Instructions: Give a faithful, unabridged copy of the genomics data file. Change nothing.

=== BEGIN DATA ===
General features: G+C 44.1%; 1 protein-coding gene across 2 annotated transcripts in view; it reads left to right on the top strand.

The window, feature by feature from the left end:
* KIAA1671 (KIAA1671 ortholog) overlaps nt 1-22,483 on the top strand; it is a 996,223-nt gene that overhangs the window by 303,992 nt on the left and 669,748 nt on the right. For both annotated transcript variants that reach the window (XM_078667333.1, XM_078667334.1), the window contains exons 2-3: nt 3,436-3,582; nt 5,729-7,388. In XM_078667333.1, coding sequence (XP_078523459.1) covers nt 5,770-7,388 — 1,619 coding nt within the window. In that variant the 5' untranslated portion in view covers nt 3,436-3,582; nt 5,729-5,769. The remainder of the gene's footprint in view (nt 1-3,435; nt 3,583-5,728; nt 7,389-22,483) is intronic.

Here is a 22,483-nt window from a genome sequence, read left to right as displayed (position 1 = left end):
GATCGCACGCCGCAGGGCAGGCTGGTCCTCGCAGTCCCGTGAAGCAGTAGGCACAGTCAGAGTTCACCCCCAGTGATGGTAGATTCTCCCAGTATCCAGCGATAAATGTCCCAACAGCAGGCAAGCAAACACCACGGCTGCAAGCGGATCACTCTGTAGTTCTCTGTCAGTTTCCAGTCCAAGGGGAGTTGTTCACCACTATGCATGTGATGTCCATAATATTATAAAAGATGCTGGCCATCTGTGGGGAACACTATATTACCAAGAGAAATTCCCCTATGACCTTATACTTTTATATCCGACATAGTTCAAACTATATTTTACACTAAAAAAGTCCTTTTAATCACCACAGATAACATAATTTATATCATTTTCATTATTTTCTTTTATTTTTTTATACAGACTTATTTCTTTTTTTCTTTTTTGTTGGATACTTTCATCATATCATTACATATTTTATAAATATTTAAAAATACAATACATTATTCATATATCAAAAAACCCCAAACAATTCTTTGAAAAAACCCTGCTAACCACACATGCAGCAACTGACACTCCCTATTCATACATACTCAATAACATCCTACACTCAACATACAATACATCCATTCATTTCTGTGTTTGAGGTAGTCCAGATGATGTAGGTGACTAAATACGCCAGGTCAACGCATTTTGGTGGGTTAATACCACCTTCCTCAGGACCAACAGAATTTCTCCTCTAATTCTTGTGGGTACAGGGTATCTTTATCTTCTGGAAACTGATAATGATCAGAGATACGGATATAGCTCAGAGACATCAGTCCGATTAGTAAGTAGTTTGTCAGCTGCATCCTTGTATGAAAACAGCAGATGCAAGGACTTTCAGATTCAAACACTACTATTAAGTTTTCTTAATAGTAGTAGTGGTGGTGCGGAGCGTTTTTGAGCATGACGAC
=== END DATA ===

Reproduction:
General features: G+C 44.1%; 1 protein-coding gene across 2 annotated transcripts in view; it reads left to right on the top strand.

The window, feature by feature from the left end:
* KIAA1671 (KIAA1671 ortholog) overlaps nt 1-22,483 on the top strand; it is a 996,223-nt gene that overhangs the window by 303,992 nt on the left and 669,748 nt on the right. For both annotated transcript variants that reach the window (XM_078667333.1, XM_078667334.1), the window contains exons 2-3: nt 3,436-3,582; nt 5,729-7,388. In XM_078667333.1, coding sequence (XP_078523459.1) covers nt 5,770-7,388 — 1,619 coding nt within the window. In that variant the 5' untranslated portion in view covers nt 3,436-3,582; nt 5,729-5,769. The remainder of the gene's footprint in view (nt 1-3,435; nt 3,583-5,728; nt 7,389-22,483) is intronic.

Here is a 22,483-nt window from a genome sequence, read left to right as displayed (position 1 = left end):
GATCGCACGCCGCAGGGCAGGCTGGTCCTCGCAGTCCCGTGAAGCAGTAGGCACAGTCAGAGTTCACCCCCAGTGATGGTAGATTCTCCCAGTATCCAGCGATAAATGTCCCAACAGCAGGCAAGCAAACACCACGGCTGCAAGCGGATCACTCTGTAGTTCTCTGTCAGTTTCCAGTCCAAGGGGAGTTGTTCACCACTATGCATGTGATGTCCATAATATTATAAAAGATGCTGGCCATCTGTGGGGAACACTATATTACCAAGAGAAATTCCCCTATGACCTTATACTTTTATATCCGACATAGTTCAAACTATATTTTACACTAAAAAAGTCCTTTTAATCACCACAGATAACATAATTTATATCATTTTCATTATTTTCTTTTATTTTTTTATACAGACTTATTTCTTTTTTTCTTTTTTGTTGGATACTTTCATCATATCATTACATATTTTATAAATATTTAAAAATACAATACATTATTCATATATCAAAAAACCCCAAACAATTCTTTGAAAAAACCCTGCTAACCACACATGCAGCAACTGACACTCCCTATTCATACATACTCAATAACATCCTACACTCAACATACAATACATCCATTCATTTCTGTGTTTGAGGTAGTCCAGATGATGTAGGTGACTAAATACGCCAGGTCAACGCATTTTGGTGGGTTAATACCACCTTCCTCAGGACCAACAGAATTTCTCCTCTAATTCTTGTGGGTACAGGGTATCTTTATCTTCTGGAAACTGATAATGATCAGAGATACGGATATAGCTCAGAGACATCAGTCCGATTAGTAAGTAGTTTGTCAGCTGCATCCTTGTATGAAAACAGCAGATGCAAGGACTTTCAGATTCAAACACTACTATTAAGTTTTCTTAATAGTAGTAGTGGTGGTGCGGAGCGTTTTTGAGCATGACGAC